Our team is working on a product which has a feature that allow users to upload their avatar and edit it. Originally, we would like it to be like google (you can edit the size & position of the editable rect). However, due to the time and cost, we are not able to accomplish that.

Now we are thinking of doing it in the Facebook way. Users can edit the image, but the front rect are fixed. From my limited observation, I found that both Facebook and LinkedIn put a slider down below for users to scale the image, instead of a quick middle mouse interaction. I was wondering is using middle button a bad UX approach for web? And should the web avoid other mouse interaction except the scrolling and clicking? Thanks.

2 Answers 2


Requiring the use of the middle mouse button is a bad UX approach, yes, because:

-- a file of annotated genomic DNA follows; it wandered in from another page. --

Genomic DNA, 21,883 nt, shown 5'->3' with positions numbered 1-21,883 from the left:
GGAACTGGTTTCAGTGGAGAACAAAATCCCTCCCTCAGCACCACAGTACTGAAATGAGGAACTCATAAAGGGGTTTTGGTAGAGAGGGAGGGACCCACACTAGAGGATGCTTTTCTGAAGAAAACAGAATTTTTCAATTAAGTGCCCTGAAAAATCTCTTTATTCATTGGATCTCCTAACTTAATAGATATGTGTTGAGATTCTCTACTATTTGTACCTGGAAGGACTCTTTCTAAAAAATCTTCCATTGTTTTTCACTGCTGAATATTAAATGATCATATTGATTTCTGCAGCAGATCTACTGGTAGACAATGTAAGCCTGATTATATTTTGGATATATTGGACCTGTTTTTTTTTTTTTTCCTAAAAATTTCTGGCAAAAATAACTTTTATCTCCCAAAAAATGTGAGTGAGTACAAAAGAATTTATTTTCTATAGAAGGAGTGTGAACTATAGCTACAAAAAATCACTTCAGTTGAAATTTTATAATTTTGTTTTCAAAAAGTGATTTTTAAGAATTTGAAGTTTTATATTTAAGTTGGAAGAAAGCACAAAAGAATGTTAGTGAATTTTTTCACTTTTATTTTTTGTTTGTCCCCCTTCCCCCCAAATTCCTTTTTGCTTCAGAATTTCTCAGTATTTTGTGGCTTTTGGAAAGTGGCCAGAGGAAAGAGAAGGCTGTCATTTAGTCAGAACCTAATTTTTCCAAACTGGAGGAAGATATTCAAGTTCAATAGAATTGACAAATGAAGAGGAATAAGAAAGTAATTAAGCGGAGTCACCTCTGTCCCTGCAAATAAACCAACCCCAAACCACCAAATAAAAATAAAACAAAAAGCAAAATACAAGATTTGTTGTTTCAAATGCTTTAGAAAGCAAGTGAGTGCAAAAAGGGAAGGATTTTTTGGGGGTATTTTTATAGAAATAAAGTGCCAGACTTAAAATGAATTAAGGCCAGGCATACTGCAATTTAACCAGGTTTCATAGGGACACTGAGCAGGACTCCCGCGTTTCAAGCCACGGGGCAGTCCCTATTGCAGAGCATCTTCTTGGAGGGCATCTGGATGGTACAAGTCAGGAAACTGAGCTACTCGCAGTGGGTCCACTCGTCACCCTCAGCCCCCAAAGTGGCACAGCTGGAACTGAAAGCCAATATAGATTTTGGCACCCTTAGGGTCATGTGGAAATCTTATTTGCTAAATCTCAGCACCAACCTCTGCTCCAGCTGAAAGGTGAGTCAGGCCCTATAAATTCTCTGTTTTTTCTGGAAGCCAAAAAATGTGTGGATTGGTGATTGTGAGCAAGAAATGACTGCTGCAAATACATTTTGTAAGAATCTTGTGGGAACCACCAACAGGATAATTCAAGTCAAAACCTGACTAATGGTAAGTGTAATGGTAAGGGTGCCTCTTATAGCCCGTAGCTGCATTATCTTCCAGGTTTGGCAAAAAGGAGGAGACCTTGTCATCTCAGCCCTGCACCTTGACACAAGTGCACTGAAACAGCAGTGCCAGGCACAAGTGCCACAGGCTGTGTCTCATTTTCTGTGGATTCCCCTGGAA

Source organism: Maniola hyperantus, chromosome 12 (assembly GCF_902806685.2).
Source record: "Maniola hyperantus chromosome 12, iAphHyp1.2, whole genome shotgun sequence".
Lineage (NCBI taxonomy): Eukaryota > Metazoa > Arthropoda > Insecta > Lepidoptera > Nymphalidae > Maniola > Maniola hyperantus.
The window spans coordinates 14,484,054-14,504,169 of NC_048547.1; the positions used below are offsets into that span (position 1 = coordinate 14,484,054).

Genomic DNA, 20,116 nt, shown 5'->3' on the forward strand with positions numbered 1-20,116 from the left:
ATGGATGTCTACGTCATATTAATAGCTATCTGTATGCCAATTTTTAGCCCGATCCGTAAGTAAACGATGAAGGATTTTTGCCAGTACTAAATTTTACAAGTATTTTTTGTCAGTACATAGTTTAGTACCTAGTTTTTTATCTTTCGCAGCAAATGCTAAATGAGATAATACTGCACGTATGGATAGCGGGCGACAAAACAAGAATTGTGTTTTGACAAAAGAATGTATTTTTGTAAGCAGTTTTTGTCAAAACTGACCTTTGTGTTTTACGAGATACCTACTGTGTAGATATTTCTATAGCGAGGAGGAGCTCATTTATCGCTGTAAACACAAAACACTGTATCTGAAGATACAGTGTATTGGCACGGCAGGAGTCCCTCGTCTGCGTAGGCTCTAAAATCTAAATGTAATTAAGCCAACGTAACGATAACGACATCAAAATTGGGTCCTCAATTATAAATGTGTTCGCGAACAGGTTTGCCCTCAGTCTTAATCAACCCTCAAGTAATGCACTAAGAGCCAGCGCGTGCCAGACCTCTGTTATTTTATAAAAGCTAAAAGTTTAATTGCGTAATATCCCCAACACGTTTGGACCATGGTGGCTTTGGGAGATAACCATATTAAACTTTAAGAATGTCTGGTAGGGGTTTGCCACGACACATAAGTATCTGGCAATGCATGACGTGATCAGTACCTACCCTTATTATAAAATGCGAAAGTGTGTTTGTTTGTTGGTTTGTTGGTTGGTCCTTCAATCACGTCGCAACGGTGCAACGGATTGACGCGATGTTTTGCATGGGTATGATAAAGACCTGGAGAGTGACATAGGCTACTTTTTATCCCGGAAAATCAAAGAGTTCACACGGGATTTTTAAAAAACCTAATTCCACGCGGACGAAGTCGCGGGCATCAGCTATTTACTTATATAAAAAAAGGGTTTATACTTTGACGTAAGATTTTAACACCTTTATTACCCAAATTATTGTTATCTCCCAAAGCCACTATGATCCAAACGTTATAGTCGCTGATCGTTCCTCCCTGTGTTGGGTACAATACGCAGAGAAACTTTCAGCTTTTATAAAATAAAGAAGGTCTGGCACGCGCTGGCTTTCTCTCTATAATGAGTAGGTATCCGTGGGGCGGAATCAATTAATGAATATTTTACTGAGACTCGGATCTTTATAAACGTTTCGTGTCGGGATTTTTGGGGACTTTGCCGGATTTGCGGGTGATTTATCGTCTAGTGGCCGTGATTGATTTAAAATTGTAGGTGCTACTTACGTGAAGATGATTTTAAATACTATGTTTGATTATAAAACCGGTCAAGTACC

• Not everyone has a mouse with a middle button
  • Not everyone has a mouse (e.g. many laptops, all tablet users)
  • Not everyone with a mouse with a middle button uses it (or knows what its there for)

A slider serves as a visual cue that something can be scaled, as well. It's almost always a good idea to have these visual cues.

In general, mouse interactions beyond scrolling a clicking are abnormal. This abnormality could be useful if you're seeking to create a more memorable experience. For instance, on this "under construction" landing page, you can see that the mouse moving across the screen leaves a trail of brushstrokes. A lot of people spent a lot of time playing with this experience on this landing page, which was the intent. However, you might imagine similar interactivity between the mouse and a web application as distracting, perhaps confusing, visual noise -- because interactivity between the mouse and the site this way is so abnormal.


They mostly use it for visibility and conciseness.

By implementing it with the scroll wheel, you'll need to tell the users that they can scale the image this way.

However, the slider puts this information into the world without having to add descriptive text.

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